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mon stock, saying 'he thought it but just, that such as bore the charge of so uncertain a voyage upon his credit, should share all the advantages which that voyage produced.' Equally superior to avarice and to fear, through whatever danger he might go in quest of gold, he thought it not valuable enough to be obtained by artifice or dishonesty. Then embarking his men, with a very considerable booty, he bore away for England, and arrived at Plymouth in August, 1573. His success in this expedition, combined with his generous behaviour to his owners, gained him signal reputation.
In 1575, disliking an inactive life, he fitted out three frigates at his own expense, and sailed with them to Ireland; where, as volunteer under Walter Devereux, Earl of Essex, he conducted himself so highly to that nobleman's approbation, that he recommended him to Sir Christopher Hatton, in a letter written but a short time before his death. This introduced him in 1576 to her Majesty, who thenceforward took him under her own immediate protection. Thus countenanced at court, he was enabled to undertake the expedition, which has consigned his name to immortality.
The first thing which he proposed was a voyage into the South-Seas, hitherto unattempted by any Englishman, through the Streights of Magellan. The small fleet, with which he sailed on this extraordinary enterprise, consisted of the following ships: the Pelican, of 100 tons, commanded by himself; the Elizabeth, vice-admiral, of 80 tons, Captain Winter; the Marygold, a bark of 50 tons, Captain Thomas; the Swan, a fly-boat of 30 tons, Captain Chester; and the Chris
topher, a pinnace of 15 tons, Captain Moon. The whole number of hands embarked amounted only to one hundred and sixty-four able men.
With this inconsiderable armament in November, 1577, he set sail from Plymouth: and in the May ensuing entered the port of St. Julian, where having continued about two months in order to make the necessary preparations for passing the Streights with safety, he suddenly called a court-martial in a desert island lying in the bay, and opened his commission; by which the Queen granted him the power of life and death, delivered to him with this remarkable expression from her own mouth: "We do account that he, Drake, who strikes at thee, does strike at us." He then eloquently explained the reason of his having assembled them (for, though his education had been slender, he was an excellent speaker) and proceeded to charge Mr. John Doughty, who had been second in command during the whole voyage, with having plotted first to murther him, and next to ruin the enterprise. "I had," said he, "the first notice of this gentleman's intentions, before he left England; but I was in hopes, that my behaviour to him would have extinguished such dispositions, if there had been any truth in the information." He next exposed his practices during the period, when he himself was behaving toward him with all the kindness and cordiality of a brother; and supported his charge by producing papers under his own hand, upon which the criminal made a full and free confession. After this, Drake quitted his place, telling the assembly, that he expected from their mouths a verdict; as he would not be a judge in his own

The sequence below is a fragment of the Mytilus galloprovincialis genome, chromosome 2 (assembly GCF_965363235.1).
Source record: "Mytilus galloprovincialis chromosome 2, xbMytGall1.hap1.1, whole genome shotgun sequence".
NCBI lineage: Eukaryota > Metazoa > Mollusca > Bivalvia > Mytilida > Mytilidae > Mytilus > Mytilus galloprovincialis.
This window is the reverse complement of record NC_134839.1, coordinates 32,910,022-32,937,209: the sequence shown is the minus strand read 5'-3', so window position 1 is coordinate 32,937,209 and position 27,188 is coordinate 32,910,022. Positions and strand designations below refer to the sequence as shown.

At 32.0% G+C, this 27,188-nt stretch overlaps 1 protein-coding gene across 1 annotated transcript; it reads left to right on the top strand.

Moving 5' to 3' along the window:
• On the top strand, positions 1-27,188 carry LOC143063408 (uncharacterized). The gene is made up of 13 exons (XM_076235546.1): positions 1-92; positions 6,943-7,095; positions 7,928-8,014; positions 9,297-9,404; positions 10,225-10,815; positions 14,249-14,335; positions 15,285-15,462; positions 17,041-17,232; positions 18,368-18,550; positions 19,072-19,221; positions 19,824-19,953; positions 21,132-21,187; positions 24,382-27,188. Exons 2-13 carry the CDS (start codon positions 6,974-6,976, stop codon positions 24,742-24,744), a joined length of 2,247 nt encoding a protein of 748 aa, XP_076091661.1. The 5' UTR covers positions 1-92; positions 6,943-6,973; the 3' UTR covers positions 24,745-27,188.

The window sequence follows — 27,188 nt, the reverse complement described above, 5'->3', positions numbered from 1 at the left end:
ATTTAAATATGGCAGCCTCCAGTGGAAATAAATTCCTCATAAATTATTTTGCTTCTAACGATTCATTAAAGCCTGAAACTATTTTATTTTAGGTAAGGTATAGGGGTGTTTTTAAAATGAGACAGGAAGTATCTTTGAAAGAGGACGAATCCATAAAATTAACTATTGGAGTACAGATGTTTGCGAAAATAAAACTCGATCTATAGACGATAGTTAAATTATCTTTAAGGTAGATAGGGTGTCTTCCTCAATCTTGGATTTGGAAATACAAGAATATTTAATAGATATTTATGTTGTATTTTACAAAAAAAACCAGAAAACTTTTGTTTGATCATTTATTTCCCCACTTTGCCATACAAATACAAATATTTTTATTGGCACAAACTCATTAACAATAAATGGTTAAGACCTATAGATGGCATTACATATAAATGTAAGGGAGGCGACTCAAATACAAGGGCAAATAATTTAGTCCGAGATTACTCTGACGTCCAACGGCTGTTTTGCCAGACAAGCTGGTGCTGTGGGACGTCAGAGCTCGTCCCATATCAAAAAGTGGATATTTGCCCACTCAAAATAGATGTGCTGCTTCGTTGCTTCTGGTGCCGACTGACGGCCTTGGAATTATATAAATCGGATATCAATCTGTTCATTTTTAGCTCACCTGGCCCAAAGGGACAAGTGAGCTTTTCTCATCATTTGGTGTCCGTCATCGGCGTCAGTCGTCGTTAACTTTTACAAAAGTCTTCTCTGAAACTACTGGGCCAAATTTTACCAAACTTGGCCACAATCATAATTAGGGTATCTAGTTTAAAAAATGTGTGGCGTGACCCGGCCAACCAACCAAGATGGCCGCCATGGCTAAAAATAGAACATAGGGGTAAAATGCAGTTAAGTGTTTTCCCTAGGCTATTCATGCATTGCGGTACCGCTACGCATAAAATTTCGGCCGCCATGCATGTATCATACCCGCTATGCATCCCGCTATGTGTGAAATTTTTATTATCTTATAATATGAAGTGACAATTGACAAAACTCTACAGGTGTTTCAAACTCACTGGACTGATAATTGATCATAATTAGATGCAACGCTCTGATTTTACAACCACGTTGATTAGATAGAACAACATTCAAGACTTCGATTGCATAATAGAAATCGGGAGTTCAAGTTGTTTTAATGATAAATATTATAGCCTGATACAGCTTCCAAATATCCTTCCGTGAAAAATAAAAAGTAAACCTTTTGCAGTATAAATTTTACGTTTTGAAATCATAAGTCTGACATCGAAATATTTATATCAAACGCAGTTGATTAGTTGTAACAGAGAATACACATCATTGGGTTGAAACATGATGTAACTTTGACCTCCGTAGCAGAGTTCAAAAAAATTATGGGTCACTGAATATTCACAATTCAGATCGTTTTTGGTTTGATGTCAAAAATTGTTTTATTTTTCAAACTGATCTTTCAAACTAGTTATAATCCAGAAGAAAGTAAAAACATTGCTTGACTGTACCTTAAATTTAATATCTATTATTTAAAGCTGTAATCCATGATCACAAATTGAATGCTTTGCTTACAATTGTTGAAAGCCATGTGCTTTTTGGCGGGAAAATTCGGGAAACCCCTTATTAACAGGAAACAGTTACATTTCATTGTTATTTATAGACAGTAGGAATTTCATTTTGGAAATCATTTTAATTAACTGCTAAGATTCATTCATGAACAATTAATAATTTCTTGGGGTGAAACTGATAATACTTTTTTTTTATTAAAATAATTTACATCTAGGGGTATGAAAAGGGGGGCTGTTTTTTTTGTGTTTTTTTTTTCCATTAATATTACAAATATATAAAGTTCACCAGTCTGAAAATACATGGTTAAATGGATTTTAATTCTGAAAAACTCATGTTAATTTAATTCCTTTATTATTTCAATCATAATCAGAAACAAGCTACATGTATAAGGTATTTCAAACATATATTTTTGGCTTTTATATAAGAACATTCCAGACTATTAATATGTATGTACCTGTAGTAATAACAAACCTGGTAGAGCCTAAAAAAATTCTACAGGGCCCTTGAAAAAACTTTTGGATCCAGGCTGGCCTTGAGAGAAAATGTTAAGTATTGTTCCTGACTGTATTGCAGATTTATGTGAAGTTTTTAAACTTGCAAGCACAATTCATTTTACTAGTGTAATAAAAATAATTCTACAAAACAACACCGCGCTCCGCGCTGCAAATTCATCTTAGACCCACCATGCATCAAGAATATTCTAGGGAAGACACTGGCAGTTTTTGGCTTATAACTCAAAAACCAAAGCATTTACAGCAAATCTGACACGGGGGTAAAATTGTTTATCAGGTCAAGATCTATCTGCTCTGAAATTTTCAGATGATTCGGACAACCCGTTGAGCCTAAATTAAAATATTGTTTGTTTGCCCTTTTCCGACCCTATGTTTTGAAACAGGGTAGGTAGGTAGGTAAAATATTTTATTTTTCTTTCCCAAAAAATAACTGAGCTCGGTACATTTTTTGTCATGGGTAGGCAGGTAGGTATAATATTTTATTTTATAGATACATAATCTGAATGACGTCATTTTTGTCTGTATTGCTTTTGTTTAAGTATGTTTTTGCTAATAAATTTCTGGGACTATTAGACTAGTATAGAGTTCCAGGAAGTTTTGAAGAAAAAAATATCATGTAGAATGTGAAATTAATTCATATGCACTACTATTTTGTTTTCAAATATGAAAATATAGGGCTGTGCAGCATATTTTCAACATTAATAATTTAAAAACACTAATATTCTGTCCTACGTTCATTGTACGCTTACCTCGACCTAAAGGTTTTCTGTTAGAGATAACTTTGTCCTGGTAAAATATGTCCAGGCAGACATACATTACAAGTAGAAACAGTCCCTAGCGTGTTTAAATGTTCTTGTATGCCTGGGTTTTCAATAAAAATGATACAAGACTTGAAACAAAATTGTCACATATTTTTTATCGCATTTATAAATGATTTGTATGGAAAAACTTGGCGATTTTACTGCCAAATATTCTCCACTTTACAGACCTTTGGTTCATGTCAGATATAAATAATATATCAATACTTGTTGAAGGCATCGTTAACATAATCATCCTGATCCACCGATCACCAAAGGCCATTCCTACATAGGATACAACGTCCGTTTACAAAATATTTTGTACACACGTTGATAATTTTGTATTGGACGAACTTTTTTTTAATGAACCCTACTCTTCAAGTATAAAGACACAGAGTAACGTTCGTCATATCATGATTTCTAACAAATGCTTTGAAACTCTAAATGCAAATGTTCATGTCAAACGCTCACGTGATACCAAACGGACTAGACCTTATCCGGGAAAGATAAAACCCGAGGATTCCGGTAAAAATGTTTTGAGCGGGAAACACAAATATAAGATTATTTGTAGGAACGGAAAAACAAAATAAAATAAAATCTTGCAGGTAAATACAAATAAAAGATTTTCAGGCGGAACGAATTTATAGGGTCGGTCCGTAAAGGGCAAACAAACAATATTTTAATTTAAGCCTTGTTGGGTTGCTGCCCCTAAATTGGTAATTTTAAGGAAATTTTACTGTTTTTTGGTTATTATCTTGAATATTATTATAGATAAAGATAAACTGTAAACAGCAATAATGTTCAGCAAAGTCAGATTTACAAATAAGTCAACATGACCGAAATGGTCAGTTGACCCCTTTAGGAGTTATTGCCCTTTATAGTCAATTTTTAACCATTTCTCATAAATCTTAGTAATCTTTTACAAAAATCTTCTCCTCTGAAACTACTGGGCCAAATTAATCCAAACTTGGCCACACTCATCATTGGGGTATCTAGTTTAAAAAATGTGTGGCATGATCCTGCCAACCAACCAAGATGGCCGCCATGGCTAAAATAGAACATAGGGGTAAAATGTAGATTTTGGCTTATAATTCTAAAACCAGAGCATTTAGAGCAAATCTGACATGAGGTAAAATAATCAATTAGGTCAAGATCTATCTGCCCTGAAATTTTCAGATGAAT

Camden says, he was tried by a jury. The accounts affirm, that the whole forty persons, of which the court consisted, adjudged him to death, and gave their sentence in writing under their hands and seals, leaving the time and manner of it to the General. Upon this, Drake, having maturely weighed the whole affair, offered the convict his choice of three things: to be beheaded on the island, where they then were; to be set on shore on the main land; or to be sent home to abide the justice of his country. After being indulged with a day for deliberation, he made the first his choice; received the sacrament subsequently with the General, and having dined cheerfully with the officers, of whom he severally took leave as if he had been going a journey, walked very composedly to the place prepared for his execution, and submitted to his fate with the most philosophical fortitude, in July, 1578.*